Jun 25 2008
Mrs. FEINSTEIN. Thank you very much, Mr. President.
Mr. President, I begin my remarks by thanking the chairman of the Intelligence Committee, Senator Rockefeller, and the vice chairman of the Intelligence Committee, Senator Bond, the House Speaker, and the House leadership for their distinguished work on this piece of legislation. This has not been easy. It is certainly not without controversy. There are some major challenges to work through.
I want to begin by putting my remarks, at least, in context.
There is no more important requirement for national security than obtaining accurate, actionable intelligence. At the same time, there have to be strong safeguards in place to ensure that the Government does not infringe on Americans’ constitutional rights.
Yet if Congress does not act and pass this bill, as it was passed overwhelmingly in the House, both of these goals, I believe, are in jeopardy. Here is why. If this bill does not pass, our Nation would likely be forced to either extend the Protect America Act or leave the Nation bare until a new bill can be written. Neither of these are good options.
As I will describe, the Protect America Act does not adequately protect Americans’ constitutional rights. It was written to be a temporary measure for 6 months, and it expired on February 5.
What many people do not understand is that surveillance conducted under the Protect America Act will cease by the middle of August. It will be impossible to write a new bill, to get it past both Houses, to have it signed by the President in time to meet this deadline.
If that bill expires without this Congress passing new legislation, we will be unable to conduct electronic surveillance on a large number of foreign targets. In other words, our intelligence apparatus will be laid bare and the Nation will go into greater jeopardy. I truly believe that.
The FISA legislation of 1978 cannot accommodate this number of targets. It is simply inadequate for this new task due to changes in technology and the communications industry. That is precisely why FISA needs to be modernized.
So taking no action means we will be opening ourselves, in my view, to the possibility of major attack. This is unacceptable.
So as I see it, our choice is a clear one: We either pass this legislation or we extend the Protect America Act. For me, this legislation is much the better option.
This bill, in some respects, improves even on the base bill, the 1978 Foreign Intelligence Surveillance Act. It provides clear protections for U.S. persons both at home and abroad. It ensures that the Government cannot conduct electronic surveillance on an American anywhere in the world without a warrant. No legislation has done that up to this point.
I think the improvements in this bill over the Protect America Act and the 1978 legislation are important to understand, and I wish to list a few.
First, prior court review. This bill ensures that there will be no more warrantless surveillance. Now, why do I say this? Under the Protect America Act--which is expiring, but we are still collecting surveillance under it for now--the intelligence community was authorized to conduct electronic surveillance for a period of 4 months before submitting an application for a warrant to the FISA Court. Surveillance could actually proceed for 6 months before there was a warrant.
Under this bill, the Government must submit an application and receive a warrant from the FISA Court before surveillance begins. No more warrantless surveillance. This is, in fact, a major point.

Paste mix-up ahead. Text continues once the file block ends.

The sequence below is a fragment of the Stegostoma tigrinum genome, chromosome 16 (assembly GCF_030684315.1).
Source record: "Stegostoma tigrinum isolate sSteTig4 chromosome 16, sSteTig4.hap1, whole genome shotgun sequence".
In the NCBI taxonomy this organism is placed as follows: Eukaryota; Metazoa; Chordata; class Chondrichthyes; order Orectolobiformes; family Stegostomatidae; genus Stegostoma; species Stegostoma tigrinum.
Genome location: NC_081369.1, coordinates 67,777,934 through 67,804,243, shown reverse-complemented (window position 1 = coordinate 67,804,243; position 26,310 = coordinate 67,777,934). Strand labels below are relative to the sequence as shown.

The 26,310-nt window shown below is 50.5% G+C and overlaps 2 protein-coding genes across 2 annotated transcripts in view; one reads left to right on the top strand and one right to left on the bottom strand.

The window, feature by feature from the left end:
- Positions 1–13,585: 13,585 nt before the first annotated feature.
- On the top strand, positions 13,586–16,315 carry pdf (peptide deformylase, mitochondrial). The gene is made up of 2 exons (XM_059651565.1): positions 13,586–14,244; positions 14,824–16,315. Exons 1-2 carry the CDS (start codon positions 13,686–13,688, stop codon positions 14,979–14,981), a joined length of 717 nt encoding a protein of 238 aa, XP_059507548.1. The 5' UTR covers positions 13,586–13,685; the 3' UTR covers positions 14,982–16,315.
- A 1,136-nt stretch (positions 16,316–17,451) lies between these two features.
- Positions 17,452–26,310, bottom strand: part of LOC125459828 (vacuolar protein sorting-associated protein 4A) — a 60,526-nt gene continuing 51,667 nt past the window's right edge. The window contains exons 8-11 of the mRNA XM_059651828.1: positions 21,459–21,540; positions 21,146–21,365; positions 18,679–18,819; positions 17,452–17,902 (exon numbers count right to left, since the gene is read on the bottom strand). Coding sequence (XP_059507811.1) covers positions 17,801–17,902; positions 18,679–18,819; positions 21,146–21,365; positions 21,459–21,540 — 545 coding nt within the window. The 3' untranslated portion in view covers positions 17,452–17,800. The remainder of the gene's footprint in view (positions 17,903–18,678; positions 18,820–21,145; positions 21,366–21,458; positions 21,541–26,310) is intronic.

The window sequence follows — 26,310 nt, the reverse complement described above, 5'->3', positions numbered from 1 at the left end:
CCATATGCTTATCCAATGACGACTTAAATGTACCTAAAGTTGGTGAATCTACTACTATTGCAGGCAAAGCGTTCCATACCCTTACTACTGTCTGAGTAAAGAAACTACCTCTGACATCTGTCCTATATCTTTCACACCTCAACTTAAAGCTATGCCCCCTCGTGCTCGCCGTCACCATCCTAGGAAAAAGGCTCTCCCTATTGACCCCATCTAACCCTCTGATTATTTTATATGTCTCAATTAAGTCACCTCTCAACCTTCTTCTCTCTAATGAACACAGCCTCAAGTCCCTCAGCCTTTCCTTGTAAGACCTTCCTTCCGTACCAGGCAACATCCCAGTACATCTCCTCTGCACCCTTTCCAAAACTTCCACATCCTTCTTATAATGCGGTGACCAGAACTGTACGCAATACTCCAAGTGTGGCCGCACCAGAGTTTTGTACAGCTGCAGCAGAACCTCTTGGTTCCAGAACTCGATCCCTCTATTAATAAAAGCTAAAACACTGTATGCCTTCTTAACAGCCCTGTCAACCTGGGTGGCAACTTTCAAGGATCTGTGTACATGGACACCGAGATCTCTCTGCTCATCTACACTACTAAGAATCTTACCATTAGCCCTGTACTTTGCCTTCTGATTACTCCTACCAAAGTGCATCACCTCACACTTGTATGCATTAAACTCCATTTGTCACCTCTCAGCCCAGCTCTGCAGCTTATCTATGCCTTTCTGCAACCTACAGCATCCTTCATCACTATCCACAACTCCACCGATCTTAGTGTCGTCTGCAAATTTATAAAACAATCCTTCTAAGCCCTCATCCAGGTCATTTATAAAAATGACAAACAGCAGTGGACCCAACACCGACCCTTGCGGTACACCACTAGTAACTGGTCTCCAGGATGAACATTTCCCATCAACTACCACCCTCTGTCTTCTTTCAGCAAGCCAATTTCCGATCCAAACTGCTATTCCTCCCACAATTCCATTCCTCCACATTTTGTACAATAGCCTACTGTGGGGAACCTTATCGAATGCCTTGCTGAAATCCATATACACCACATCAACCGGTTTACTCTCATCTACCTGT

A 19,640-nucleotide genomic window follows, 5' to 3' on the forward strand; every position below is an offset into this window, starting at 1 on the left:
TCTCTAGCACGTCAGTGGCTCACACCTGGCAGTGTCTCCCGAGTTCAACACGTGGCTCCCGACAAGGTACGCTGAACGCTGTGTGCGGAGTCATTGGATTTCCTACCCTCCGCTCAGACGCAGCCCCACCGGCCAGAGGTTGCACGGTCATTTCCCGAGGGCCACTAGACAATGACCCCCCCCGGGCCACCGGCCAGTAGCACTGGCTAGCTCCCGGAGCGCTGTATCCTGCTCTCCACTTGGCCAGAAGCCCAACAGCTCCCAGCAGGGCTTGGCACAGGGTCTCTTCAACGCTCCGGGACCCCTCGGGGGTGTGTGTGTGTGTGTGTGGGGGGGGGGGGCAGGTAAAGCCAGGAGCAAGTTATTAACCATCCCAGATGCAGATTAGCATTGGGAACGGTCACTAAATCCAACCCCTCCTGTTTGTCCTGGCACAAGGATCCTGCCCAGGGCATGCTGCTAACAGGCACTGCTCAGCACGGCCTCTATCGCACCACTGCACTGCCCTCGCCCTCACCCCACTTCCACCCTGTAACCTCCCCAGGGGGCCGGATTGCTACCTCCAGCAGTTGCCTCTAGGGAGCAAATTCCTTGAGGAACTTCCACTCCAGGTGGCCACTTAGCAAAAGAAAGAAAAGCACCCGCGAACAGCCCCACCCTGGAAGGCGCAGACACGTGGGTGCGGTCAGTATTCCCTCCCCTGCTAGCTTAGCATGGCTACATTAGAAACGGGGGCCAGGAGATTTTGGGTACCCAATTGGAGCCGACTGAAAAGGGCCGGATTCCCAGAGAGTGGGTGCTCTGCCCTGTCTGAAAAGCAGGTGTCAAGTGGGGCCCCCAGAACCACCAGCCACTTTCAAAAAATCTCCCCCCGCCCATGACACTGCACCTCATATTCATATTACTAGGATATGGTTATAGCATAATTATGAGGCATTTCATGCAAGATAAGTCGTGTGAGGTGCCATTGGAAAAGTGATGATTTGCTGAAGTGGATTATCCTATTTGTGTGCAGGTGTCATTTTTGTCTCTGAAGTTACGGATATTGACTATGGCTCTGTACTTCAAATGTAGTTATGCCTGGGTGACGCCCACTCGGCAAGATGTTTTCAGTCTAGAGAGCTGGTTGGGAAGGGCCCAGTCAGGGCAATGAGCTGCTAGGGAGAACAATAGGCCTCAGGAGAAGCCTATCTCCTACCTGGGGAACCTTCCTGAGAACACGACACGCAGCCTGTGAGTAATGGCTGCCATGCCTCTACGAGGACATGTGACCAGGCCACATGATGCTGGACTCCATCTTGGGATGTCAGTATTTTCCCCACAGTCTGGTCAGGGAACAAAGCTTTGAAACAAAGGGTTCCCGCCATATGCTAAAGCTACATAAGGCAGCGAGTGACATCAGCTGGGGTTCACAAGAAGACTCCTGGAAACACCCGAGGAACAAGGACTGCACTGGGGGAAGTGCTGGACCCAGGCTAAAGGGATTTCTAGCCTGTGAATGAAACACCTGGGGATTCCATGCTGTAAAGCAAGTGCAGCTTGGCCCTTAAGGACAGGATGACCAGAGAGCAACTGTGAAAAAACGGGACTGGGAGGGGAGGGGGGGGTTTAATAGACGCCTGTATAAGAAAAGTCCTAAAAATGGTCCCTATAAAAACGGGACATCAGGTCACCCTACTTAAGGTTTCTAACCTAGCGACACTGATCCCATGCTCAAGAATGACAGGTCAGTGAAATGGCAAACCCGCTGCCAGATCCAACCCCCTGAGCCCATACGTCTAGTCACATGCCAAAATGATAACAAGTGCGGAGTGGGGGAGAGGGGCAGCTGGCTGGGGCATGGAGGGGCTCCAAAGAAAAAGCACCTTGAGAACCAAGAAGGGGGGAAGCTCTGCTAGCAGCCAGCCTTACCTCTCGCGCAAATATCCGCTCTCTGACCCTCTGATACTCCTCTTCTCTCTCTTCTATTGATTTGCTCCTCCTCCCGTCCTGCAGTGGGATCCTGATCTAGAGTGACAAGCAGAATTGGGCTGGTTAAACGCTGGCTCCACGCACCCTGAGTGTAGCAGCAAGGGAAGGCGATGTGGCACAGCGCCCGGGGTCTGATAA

In emergency cases, there can be a short period of collection--up to 7 days--as the application is prepared. There has been a provision for emergency cases under FISA for some 30 years now. So that is prior court review for a U.S. person anywhere in the world if content is collected.
Meaningful court review. This bill strengthens court review. Under the Protect America Act, the Government submitted to the FISA Court its determination that procedures were in place to ensure that only people outside the United States would be targeted. The court could only reject an application for a warrant if it found that determination to be ``clearly erroneous.’’ This bill returns to the traditional FISA standard, empowering the court to decide whether the Government’s determination is ``reasonable.’’ This is a higher standard of review, so the court review under this bill is meaningful.
Next, minimization. These first two improvements ensure that the Government will only be targeting people outside the country. That is good, but it is not enough. There is always the possibility of someone outside the country talking to a U.S. person inside the country. The bill addresses this with a process known as minimization.
In 1978, Congress said that the Government could do surveillance on U.S. persons under a court warrant, but required the Government to minimize the amount of information on those Americans who get included in the intelligence reporting. In practice, this actually means that the National Security Agency only includes information about a U.S. person that is strictly necessary to convey the intelligence. Most of the time, the person’s name is not included in the report. That is the minimization process.
If an American’s communication is incidentally caught up in electronic surveillance while the Government is targeting someone else, minimization protects that person’s private information.
Now, the Protect America Act did not provide for court review over this minimization process at all. But this bill requires the court in advance to approve the Government’s minimization procedures prior to commencing with any minimization program. That is good. That is the third improvement.
Fourth, reverse targeting. There is an explicit ban on reverse targeting. Now, what is reverse targeting? That is the concern that the National Security Agency could get around the warrant requirement. If the NSA wanted to get my communications but did not want to go to the FISA Court, they might try to figure out who I am talking with and collect the content of their calls to get to me. This bill says you cannot do that. You cannot reverse target. It is prohibited. This was a concern with the Protect America Act, and it is fixed in this bill.